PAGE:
New Wildflowers Website

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Websites need redesign and updating periodically to keep them fresh. It’s a good time to improve functionality, too. In my case, I’ve been posting large groups of wildflower photos to Turner Photographics since I started work on the book, Wildflowers of the Pacific Northwest. They were organized by year and then by season. Not the easiest way to find anything. Time for a redesign. Time also to split out the wildflowers into their own site.

Pacific Northwest Wildflowers splash screen

After several weeks of work by my talented son, Ian, the new Pacific Northwest Wildflowers went live in early May. It’s user friendly, easy to update, and driven by a powerful database. The old functionality of browsing groups of photos based on where and when they were taken is still available, but better organized. New is the addition of all the text and distribution maps for the 1220 plants in the print edition of Wildflowers of the Pacific Northwest. You can browse these entries by plant family, genus, flower color, and flower type, essentially the same way the book is organized.

The powerful feature of the site is its search capabilities. Every page has a ‘Quick Search’ box so you can look for particular plants by Latin or common name or by photo location. Partial words are accepted, i.e. ‘trill’ will find trilliums. There’s also an ‘Advanced Search’ page where you can specify several key search parameters, such as finding all the yellow flowers in the aster family that grow in Crater Lake National Park.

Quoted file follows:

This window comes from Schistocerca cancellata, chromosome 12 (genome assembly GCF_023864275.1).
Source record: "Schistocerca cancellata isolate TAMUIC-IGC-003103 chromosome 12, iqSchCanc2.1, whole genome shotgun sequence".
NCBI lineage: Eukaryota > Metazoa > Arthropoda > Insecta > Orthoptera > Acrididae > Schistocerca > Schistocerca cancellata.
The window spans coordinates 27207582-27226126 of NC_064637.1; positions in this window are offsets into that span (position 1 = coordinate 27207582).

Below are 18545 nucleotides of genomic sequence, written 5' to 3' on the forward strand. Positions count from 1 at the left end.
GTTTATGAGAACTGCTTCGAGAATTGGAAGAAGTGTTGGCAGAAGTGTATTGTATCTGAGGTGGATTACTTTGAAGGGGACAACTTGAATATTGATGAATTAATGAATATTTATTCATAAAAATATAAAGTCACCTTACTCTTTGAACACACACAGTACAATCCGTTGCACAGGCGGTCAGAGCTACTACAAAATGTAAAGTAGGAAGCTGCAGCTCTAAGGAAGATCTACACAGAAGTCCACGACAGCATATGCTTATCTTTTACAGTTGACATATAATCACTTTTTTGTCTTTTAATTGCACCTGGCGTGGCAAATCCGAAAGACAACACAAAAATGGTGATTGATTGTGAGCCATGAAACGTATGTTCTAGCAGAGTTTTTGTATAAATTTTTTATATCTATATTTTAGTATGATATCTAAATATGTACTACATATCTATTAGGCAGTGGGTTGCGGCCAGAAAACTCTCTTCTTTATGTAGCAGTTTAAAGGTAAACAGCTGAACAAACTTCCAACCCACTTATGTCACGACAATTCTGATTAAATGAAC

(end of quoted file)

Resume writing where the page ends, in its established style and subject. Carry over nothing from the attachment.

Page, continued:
Once you’ve found what you’re looking for you can build your own selection of favorite photos using the lightbox. Just click the little green plus symbol next to a photo to add it to the working lightbox. Click ‘Lightbox’ on the menu to see the contents and from there you can save your selection. When you save you get a URL you can e-mail to a friend or colleague that can be pasted directly in a browser window to quickly display the contents of your lightbox. It’s pretty slick, and doesn’t require logging into the site to use.

For the technically inclined, Ian built the site using PHP, mySQL, and Smarty templates. We’ll put much of the same design and functionality to work rebuilding Turner Photographics in the coming weeks.

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